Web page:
How to choose the right paper for your flyer

By The LDN Team | 15 November 2016
How to choose the right paper for your flyer
When creating any piece of print marketing, especially letterbox advertising, choosing the right paper is critical. Here, we explain how to get it right. 

Advertising is all about the right message, right time, right place. But for a letterbox campaign, you have an additional factor to consider: right paper. 

The paper you choose will impact on your brand image – poor quality might cheapen your brand, while thicker stock can feel more premium. 

Paper also creates the tactile element of your campaign – how will the flyer feel when the recipient holds it? Should it feel luxurious? Solid? Traditional?

Finally, your paper also needs to be practical for the purpose of your campaign. Some types of paper can be folded easier than others and can achieve different printing effects. 

There are two main things to consider when choosing your paper:

Paper density (GSM)

Paper density refers to the weight (or “stock”) of the paper and is measured in GSM (grams per square metre). The higher the GSM, the thicker and heavier the paper. This can give a more premium, professional feel to the campaign, but the trade-off is that it won’t be practical for every type of letterbox flyer. 

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Here’s a quick guide to GSM:

  • 35-55gsm is very thin and typically used for newspapers and low-cost catalogues that you wouldn’t expect to last long.   
  • 115-150gsm is a lightweight stock and the most popular choice for flyers. It’s a good option for cost-effective, short life flyers. At the top end of the scale, 150gsm is ideal for double-sided flyers, brochures, pamphlets and booklets. 
  • 200-250gsm is more premium stock that feels more like a card. It’s robust enough to give some stiffness when used for printing flyers and brochures, but not quite heavy enough to create the feeling of strong card.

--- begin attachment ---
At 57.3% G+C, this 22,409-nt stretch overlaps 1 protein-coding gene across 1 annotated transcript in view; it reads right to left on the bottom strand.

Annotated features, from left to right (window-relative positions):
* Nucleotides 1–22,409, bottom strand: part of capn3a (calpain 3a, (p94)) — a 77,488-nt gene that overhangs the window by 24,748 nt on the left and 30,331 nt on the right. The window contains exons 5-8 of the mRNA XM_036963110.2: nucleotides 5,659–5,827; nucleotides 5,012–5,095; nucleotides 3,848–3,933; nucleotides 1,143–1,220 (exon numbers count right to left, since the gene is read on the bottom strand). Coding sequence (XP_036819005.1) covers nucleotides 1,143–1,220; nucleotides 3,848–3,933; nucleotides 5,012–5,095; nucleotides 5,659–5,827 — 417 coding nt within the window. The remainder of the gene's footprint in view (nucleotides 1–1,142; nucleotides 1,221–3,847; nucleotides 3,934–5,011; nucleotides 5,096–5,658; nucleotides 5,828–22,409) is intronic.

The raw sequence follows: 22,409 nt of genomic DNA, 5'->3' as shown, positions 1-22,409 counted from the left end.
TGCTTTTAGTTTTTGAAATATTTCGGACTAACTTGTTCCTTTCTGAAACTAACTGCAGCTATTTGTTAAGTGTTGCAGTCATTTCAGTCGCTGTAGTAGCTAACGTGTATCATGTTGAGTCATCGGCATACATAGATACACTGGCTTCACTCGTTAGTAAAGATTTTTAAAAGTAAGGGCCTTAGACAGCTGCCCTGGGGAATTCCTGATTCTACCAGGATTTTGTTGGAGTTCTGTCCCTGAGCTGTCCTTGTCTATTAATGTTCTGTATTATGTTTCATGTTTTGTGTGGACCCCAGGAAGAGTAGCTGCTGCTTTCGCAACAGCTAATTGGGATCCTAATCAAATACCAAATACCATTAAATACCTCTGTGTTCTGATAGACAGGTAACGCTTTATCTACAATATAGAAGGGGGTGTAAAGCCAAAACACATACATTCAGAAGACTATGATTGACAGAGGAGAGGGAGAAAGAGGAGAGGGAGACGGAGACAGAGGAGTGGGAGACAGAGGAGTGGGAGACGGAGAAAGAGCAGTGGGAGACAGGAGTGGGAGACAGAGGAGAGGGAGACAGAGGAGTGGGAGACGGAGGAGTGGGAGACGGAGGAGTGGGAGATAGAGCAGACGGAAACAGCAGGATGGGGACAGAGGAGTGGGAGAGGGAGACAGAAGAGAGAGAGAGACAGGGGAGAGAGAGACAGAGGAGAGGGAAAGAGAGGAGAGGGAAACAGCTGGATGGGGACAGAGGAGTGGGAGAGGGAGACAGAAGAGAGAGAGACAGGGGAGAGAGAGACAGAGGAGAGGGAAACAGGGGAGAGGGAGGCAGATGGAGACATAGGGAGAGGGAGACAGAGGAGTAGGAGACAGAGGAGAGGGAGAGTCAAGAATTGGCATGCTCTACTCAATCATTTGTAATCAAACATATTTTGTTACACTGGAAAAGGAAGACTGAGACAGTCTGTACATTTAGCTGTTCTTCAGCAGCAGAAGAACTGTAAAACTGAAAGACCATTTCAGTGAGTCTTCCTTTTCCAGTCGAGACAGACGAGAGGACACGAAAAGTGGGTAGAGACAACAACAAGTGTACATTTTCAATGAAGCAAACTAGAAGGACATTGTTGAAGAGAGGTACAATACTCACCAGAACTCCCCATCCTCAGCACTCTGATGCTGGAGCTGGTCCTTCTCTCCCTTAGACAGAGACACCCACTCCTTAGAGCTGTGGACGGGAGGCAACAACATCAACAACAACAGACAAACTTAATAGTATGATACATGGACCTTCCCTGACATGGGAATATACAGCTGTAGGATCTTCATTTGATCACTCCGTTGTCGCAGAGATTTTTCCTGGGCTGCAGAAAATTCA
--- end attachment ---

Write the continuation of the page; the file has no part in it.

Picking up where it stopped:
• 300gsm is the weight used for greeting cards and postcards. 
  • 350gsm is much thicker stock, as used for most business cards. It’s extremely strong and rigid, so while it isn’t good for folded flyers, you can expect it to last longer. 

Paper finish

Once you’ve decided on the paper weight, consider the finish. These days there are lots of fancy finishes around, but the most common are gloss, matte and silk. 

The paper finish says a lot about your brand. While gloss can appear more premium and luxurious than unfinished paper, it may be unecessary for a charity, for example. Consider the brand image you want to portray.  

If you choose to leave the uncoated paper, it will have a more natural, rough feel to it – perfect for brands wishing to promote a ‘green’ ethos. 

Paper sizes

Everyone knows A4, but try and visualise an A5 sheet folded in a gatefold and you may come up against difficulties (Confused? Check out this article on paper folding). 

In case you have a ruler handy, here’s a quick guide to the most common paper dimensions:
  • A4 297 x 210mm
  • A5 210 x 148mm
  • DL 210 x 99mm
  • A6 148 x 105mm
When deciding on your paper size, think about the finished look you are after. You might want an A5 to be folded to A6, or A4 to DL. 

And finally

Always start by visualising what you want your final letterbox flyer to look like. Then, work back to how the paper will help you achieve this. What functions and qualities does the paper need to have? If you’re unsure or need advice, speak to LDN. We have been creating letterbox campaigns for years, so we know which paper works best for different scenarios and budgets. 

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